The van’s engine reeked of burning oil when the Trail of Dead stopped outside Winnie on the warm spring afternoon this year that inaugurated the band’s first world tour—a journey that would eventually take the Austin foursome as far as Oslo, Norway, but which seemed in danger, at that very moment, of ending in the switchgrass of East Texas. The group was already running late for its first show in New Orleans, so after a few perfunctory glances under the hood and against better judgment, Neil Busch, Conrad Keely, Jason Reece, and Kevin Allen piled back into the van and hit the road. But about an hour later, as darkness was settling over Southern Louisiana, the engine gave out at a run-down gas station along the poorest fringes of Lake Charles. The prospects were grim: The only passersby were a homeless man selling stolen watches and a gold-toothed thug in a lowrider Cadillac who stared at the four musicians, all wearing jet-black mod haircuts and thrift-store clothes, as if he had spotted an extraterrestrial life form. Jason leaned against the van and surveyed the dismal scene. “This,” he said with a sardonic grin, “is the rock and roll lifestyle.”
Such is the reality of a band that, though hugely popular in both the Texas underground music scene and abroad, will most likely never meet with commercial success. The Trail of Dead—whose unwieldy full name is … And You Will Know Us by the Trail of Dead—instead has a more obscure appeal, its music largely relegated to the world of college radio stations and punk rock clubs and purveyors of vinyl. The lack of mainstream recognition is not for lack of talent, though, since few other struggling Texas bands have received such critical acclaim: The Trail of Dead has already been dubbed the “mutant progeny” of such Texas music mavericks as Roky Erickson and the Butthole Surfers, and Spin and Rolling Stone have written rave, albeit brief, reviews. The group’s second album, Madonna, was named one of the best records of 1999 by England’s premier music magazine, New Musical Express. “We hear from fans in places like Greece, Turkey, Russia, Germany, and Norway,” said Conrad. “We get lots of enthusiastic e-mails from them saying things like ‘You make big youth noise.’” Several of the band’s smashed guitars have even appeared on the online auction house eBay.
But because the Trail of Dead does not write the sort of catchy pop songs that get mainstream radio play, it lacks the backing of a major record company. Instead, the band is signed to a small independent label, Merge, and must finance nearly every aspect of its work—from recording to going on tour—with borrowed money from the label, slim profits from shows, and whatever spare change day jobs might provide. “We should really be called ‘ … And You Will Know Us by the Trail of Debt,’” Conrad quipped in March. “We barely have enough money to get to England.” This, in spite of the fact that the band was scheduled to play a festival in Sussex, En-gland, in only two weeks in front of a crowd of thousands, opening for perhaps the most revered band in the indie rock world, Sonic Youth. Merge would provide their plane tickets out of New York, Conrad explained, and the band would make the rest of the cash it needed playing shows as it drove up the East Coast. But at that moment, the band members were still stranded in Lake Charles—with only a list of friends’ phone numbers, less than a hundred dollars to their name, and a broken-down van that wouldn’t budge.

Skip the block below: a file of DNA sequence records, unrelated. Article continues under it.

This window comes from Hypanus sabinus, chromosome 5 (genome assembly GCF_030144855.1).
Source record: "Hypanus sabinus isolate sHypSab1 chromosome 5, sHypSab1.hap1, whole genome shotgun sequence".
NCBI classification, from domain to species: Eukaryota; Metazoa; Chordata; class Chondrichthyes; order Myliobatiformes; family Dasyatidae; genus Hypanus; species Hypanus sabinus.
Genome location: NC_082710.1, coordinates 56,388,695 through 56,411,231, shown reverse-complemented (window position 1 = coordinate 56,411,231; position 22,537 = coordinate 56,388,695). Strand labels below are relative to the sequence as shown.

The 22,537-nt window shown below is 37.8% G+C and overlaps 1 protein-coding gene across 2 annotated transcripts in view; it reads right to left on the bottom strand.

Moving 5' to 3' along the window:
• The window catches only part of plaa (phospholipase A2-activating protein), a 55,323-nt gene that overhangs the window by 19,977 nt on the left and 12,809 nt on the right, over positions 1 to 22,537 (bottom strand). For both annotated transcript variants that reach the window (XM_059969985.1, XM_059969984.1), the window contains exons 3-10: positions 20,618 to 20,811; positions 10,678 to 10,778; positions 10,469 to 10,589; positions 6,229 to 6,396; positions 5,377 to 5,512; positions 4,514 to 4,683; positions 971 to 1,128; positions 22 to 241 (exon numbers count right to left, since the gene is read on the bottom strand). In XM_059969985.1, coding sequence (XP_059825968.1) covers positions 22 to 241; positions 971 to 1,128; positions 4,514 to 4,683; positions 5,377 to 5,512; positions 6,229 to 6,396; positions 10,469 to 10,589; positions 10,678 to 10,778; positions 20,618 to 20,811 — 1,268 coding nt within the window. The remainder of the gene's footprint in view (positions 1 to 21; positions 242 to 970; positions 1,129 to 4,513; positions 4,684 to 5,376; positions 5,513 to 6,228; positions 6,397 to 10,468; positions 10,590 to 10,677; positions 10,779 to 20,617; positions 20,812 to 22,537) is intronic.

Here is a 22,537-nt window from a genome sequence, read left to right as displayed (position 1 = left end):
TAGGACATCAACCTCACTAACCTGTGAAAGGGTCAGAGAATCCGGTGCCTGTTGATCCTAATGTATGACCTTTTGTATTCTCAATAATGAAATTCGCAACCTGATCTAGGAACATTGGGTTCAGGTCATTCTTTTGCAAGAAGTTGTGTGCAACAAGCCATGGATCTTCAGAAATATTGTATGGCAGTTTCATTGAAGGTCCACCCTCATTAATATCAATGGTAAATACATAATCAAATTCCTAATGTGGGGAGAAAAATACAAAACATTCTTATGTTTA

I decided to spend a few days on tour with the Trail of Dead after seeing its knockout performance at this year’s South by Southwest Music Festival in Austin—the only band, out of 987, whose show ended with a train wreck. The group is known for its spectacularly chaotic, crash-and-burn theatrics, which have earned comparisons to the Who and the Stooges and even inspired one critic to recall Jimi Hendrix setting his guitar on fire at the 1967 Monterey Pop Festival. The South by Southwest show was similarly enthralling, ending in a squall of feedback and distorted guitars, the stage strewn with beer bottles and fallen mike stands and broken drumsticks, the scene so riotous that the club’s management eventually cut first the sound and then the lights. As if on cue, as the crowd fumbled around in the dark, a train passing behind the club frantically sounded its horn—someone had abandoned a pickup on the tracks—and then applied its brakes. It was too late: There was a prolonged, hideous sound of metal impacting metal. “Man, they really know how to put on a show,” the guy standing behind me marveled.
Less than a week later, the Trail of Dead, along with me and photographer Judy Walgren, squeezed into a battered 1994 Dodge Ram and hit the road. It was a tight fit since the band members had packed the van with everything they might possibly need for a seven-week tour, a stockpile that included a can of air freshener, an issue of Penthouse, a bottle of sake, a shrine to the rap group Public Enemy, copies of Paradise Lost and Siddhartha, a sketchbook, a toolbox, one Texas flag, two pea coats, four sleeping bags, four suitcases, eight guitars, two amplifiers, a bass cabinet, a drum set, an effects rack, a spare tire, and an I Love Jesus tag that hung from the rearview mirror. (“To ward off the cops,” Conrad explained.) He and Neil slouched in the back seat, while Jason reclined above them in a makeshift loft. Kevin, the most fresh-faced of the four musicians, who are all in their mid-twenties, took the wheel.
Though the group was formed just five years ago, this trip marked the Trail of Dead’s seventh tour. Conrad and Jason, childhood friends who grew up together in Hawaii, moved to Austin in 1995 to start a band.